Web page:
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Watch the CNN Heroes Tribute to Anne Mahlum

Cheat Sheet

Short on time? Read the Cliff Notes on this story.

  • Back on My Feet group was founded by Anne Mahlum, a then-Philadelphia based runner, inspired by her runs by a men’s shelter every morning. 
  • The bulk of the runners in the group are homeless folks, largely from local shelters, where Back on My Feet does its recruiting.
  • Members commit to a few months of training three times a week with the group. Those who have a 90 percent attendance rate after the first month of running are entitled to participate in Next Steps, financial literacy and jobs skills training with corporate partners, that could eventually lead to work.
  • The program has east coast chapters in Boston and New York City with a1,500 of the 6,000 homeless or at-risk-of-homelessness individuals they’ve helped have received their GED after beginning the program. Similarly, Back on My Feet has attained more than 4,500 jobs and homes for those who have worked with the program, some 90 percent of whom have retained that employment after six months.  

Running To A Fresh Start

At its 10 year mark, Philly-based Back on My Feet has improbably shown how running can help the homeless regain their footing

At its 10 year mark, Philly-based Back on My Feet has improbably shown how running can help the homeless regain their footing

They run at 5:30 a.m. How crazy is that? They don’t get up at 5:30 a.m., and they’re not on their way to the site at 5:30 a.m. They are running at 5:30 a.m., two, three or four miles every morning, three times a week, starting before dawn and finishing with the sunrise. Most of them arrive 10 minutes early to the meeting point, the Speedway gas station on Bainbridge and Broad; if you ask how they’re doing, they all tell you that they’re doing great. Maurice—with his pink-armed shades—leads the group in a stretch. But this isn’t your average runners’ group.

If you join the Back on My Feet runners, you’ll be embarking on a 5K with some of Philadelphia’s most vulnerable, least represented citizens. The bulk of the runners in the group are homeless folks, largely from local shelters, where Back on My Feet does its recruiting. To join Back on My Feet they have to sign a contract—the non-legally binding kind—and commit to a few months of training three times a week with the group. Those who have a 90 percent attendance rate after the first month of running are entitled to participate in Next Steps, financial literacy and jobs skills training with corporate partners, that could eventually lead to work.

“For some of the people we work with, the training can be simply learning to turn on a computer or a tablet,” says Cathryn Sanderson, executive director of Back on My Feet’s Philly chapter.

Sanderson is kind of a wunderkind. She joined the program out of Wharton, where she studied philanthropy, about six years back, and within three years became the executive director of the group, overseeing its operations. And these days, there’s a lot to oversee. The group has 12 chapters nationally, and most recently opened one in San Francisco. Not bad for a tiny Philly non-profit founded by someone who wanted to make the tiniest bit of difference.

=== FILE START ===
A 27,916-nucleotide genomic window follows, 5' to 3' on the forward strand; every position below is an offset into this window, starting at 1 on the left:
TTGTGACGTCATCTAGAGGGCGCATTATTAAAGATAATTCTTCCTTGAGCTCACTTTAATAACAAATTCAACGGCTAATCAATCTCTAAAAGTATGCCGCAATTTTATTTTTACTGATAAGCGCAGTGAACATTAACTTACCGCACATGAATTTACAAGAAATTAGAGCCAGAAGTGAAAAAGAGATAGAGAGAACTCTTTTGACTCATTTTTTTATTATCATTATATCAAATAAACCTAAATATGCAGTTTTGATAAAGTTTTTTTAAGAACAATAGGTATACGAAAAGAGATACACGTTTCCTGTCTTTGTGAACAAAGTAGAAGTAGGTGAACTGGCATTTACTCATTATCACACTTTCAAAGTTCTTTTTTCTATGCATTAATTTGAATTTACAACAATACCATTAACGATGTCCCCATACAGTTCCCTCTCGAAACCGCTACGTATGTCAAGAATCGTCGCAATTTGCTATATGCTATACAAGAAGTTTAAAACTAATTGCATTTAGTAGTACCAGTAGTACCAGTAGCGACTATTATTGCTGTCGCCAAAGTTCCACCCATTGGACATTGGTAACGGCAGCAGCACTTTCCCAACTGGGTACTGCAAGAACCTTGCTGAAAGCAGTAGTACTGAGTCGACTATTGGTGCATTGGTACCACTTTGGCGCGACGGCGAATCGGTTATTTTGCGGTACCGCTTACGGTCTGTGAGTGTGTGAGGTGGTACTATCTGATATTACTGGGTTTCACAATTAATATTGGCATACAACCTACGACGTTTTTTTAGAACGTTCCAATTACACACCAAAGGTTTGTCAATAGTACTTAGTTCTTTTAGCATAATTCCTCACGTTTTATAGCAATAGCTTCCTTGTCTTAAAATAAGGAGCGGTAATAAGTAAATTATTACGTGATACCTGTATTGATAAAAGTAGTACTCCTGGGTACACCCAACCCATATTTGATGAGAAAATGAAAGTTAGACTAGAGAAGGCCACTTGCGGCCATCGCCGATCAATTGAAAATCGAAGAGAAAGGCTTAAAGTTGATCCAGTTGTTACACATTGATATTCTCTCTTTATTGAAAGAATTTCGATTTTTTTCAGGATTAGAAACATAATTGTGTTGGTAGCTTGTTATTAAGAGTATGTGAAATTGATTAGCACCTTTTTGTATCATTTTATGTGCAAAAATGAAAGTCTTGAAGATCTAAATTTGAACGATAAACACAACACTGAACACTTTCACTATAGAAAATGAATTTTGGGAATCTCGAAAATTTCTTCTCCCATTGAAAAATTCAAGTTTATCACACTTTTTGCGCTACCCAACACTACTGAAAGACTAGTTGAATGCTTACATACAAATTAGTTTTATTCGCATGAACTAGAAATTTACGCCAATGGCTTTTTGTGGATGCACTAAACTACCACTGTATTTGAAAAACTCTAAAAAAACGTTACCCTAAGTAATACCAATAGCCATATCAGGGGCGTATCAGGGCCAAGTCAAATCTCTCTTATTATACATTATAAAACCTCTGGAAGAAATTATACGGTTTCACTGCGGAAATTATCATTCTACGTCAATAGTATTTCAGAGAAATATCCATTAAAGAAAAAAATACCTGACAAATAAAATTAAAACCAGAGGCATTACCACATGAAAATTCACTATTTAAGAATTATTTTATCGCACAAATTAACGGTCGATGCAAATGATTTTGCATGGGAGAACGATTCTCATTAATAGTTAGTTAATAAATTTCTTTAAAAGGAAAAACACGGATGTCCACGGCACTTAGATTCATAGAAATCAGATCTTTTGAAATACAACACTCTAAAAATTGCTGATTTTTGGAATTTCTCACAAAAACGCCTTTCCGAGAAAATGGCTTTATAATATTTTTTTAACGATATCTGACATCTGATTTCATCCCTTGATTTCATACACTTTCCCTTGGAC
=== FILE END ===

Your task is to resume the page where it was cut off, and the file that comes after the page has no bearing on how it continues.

“The idea is that you need to learn the scheduling, the productivity to get you to where you want to go,” say Sanderson. “You can’t just show up marathon morning and run the marathon without having done the marathon. There’s a component of having to work for it. You literally have to be sweating. And you also have to consistently be there—running in the morning provides that consistency.”

The group was founded by Anne Mahlum, a then-Philadelphia based runner. According to Sanderson, Mahlum ran by a men’s shelter every morning, and decided to start a running group with the guys she’d see outside. Mahlum herself had once dealt with addiction—she says her father was a gambler—and learned to deal with some of her inner demons through fitness, particularly running.

“We’re approaching our 10-year anniversary,” says Sanderson. “And it all started with one woman running down the streets of Philadelphia. She asked herself, ‘Why am I just waving at these people? What if running could be just as valuable for them and in their lives?’ So she went into the shelter and, of course, she felt crazy, but nine people signed up.”

The group grew exponentially, opening east coast chapters in Boston and New York City within a few years; Mahlum pushed the group to expand as far as it could, and by the end of her tenure—she left the group a few years back and now runs a string of DC-based fitness centers called solidcore—Back on My Feet had worked with thousands of individuals, and had a volunteer network in the tens of thousands. The Philadelphia chapter has worked with hundreds of homeless individuals in the city, and the runs themselves are led by volunteers in four different areas of the city, including West Philly, South Philly, Center City and Point Breeze.